DAL ALPA has allowed the company to “carveout” a joint venture from their scope section (a concession by itself) to allow them to “bundle” three partner airlines as one: Air France, KLM and Alitalia.This was done in April 2010. The terms of this agreement required DAL to fly a minimum of 48.5% of EASKs (Equivalent Available Seat Kilometers) as measured against the total ASKs of this JV. Believe it or not, the compliance “look back”period was 3 years, and if out of compliance the company was given another year to come into compliance. As you might imagine, management took full advantage of this deal and was out of compliance for 3 years only flying 47% of the ASKs: this is equivalent to 9 daily A330 DTW-AMS round trips: how many jobs is that ?Airplanes? Upgrades? QOL schedules? What’s important to understand about joint ventures is that they are not code share arrangements even though they may include code share partners, rather an agreement to split total revenue from all operations at pre-determined amounts, many times regardless of who does the flying.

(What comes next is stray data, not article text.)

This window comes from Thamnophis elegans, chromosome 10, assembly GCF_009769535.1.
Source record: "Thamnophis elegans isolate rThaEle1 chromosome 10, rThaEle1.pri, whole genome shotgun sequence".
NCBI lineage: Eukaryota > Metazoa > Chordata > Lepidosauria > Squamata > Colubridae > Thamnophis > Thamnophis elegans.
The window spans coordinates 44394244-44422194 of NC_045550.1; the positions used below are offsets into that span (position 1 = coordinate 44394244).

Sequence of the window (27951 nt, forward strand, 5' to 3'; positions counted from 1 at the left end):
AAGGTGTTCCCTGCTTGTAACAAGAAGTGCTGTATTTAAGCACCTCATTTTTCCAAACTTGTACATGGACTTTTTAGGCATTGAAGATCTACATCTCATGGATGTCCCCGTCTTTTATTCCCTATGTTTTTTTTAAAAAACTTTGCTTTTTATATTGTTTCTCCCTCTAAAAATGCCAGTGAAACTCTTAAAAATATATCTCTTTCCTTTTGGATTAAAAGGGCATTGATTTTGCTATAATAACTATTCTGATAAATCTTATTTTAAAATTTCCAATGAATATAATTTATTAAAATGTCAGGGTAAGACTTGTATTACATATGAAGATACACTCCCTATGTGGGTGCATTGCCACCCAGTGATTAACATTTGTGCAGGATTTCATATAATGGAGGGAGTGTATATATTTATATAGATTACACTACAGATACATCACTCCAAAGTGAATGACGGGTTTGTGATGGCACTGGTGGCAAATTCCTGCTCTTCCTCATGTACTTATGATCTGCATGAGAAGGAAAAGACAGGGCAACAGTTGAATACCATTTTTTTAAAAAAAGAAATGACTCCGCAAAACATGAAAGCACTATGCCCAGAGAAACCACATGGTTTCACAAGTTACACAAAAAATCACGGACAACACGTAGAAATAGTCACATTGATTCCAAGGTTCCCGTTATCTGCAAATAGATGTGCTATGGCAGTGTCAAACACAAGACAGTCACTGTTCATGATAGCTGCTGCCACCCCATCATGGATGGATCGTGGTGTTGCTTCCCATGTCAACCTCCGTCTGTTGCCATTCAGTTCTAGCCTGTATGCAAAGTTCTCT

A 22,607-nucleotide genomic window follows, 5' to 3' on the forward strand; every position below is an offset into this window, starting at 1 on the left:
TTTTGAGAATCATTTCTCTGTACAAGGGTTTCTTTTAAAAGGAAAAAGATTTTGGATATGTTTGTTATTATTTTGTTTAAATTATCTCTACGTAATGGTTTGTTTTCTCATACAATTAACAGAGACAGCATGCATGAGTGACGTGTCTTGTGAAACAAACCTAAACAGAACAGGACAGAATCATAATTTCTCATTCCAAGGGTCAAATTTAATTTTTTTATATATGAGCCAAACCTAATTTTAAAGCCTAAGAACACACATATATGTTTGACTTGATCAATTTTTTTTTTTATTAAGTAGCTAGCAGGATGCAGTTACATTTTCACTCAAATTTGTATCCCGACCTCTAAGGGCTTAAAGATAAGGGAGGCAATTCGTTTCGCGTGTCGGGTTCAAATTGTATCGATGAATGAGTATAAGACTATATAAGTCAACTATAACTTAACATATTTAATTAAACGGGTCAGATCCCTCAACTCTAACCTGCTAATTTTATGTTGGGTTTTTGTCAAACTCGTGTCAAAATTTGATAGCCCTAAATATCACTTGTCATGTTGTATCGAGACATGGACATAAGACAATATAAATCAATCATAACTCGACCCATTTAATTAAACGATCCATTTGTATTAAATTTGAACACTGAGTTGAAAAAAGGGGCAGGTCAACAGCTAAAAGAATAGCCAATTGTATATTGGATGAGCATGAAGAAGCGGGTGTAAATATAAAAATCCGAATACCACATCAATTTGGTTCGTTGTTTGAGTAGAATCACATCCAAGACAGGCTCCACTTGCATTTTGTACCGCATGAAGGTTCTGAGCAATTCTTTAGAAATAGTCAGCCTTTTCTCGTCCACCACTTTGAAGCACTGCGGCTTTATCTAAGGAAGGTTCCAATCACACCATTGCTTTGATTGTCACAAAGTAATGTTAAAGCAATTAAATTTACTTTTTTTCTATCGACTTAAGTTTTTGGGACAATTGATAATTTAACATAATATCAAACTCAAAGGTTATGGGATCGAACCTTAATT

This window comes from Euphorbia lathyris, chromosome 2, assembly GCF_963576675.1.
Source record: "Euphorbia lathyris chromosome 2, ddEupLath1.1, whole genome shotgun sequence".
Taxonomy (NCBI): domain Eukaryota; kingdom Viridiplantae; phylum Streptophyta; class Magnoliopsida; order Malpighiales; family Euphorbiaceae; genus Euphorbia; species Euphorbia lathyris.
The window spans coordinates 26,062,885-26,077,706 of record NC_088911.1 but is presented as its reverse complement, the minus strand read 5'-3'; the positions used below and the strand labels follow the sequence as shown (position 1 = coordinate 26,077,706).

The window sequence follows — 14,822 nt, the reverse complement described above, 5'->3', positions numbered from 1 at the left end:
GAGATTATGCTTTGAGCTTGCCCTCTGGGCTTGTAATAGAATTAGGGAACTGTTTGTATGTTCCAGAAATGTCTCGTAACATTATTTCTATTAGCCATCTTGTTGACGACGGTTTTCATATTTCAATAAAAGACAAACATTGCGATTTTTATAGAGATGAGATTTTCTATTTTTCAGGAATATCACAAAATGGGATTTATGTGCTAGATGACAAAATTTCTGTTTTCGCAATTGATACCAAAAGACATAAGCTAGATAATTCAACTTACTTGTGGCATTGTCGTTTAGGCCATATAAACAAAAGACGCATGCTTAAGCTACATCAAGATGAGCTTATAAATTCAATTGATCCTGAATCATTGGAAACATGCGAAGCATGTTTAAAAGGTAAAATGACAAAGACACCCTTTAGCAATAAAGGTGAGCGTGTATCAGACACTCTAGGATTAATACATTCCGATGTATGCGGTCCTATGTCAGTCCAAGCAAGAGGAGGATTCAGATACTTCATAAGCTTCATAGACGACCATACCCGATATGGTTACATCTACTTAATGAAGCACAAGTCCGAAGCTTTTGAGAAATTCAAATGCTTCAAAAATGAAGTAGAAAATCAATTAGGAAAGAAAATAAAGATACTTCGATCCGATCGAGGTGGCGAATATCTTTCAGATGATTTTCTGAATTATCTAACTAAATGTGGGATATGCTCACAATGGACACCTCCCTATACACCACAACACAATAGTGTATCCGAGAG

Remember the Air Lingus/United deal? In that case United did zero flying but was entitled to a certain share of revenue and maybe as much as 50% or more from that operation. Our scope sections are the only protections we have against managements turning us into ticket brokers and DAL ALPA is giving away the house. This DAL TA proposes additional concessions for this JV: they want to change the measuring stick from EASKs to Block Hours for starters. In other words an Air France A380 holds quite a bit more available seat kilometers than aDAL 767 or 757 but they each account for equal aircraft block hours. If management is receiving their money from this JV regardless of the amount of seats they fly, then of course they’d like to change the measuring stick and have one of the three Joint Venture partners put the seats in the market. Not only has this been championed by the DAL negotiators, but they also allowed management to carve out any flights to and from the UK allowing all flights to/from the UK flown by all partners in this JV to be excluded from the minimum block hour measurement matrix. A carve out from a carve out?·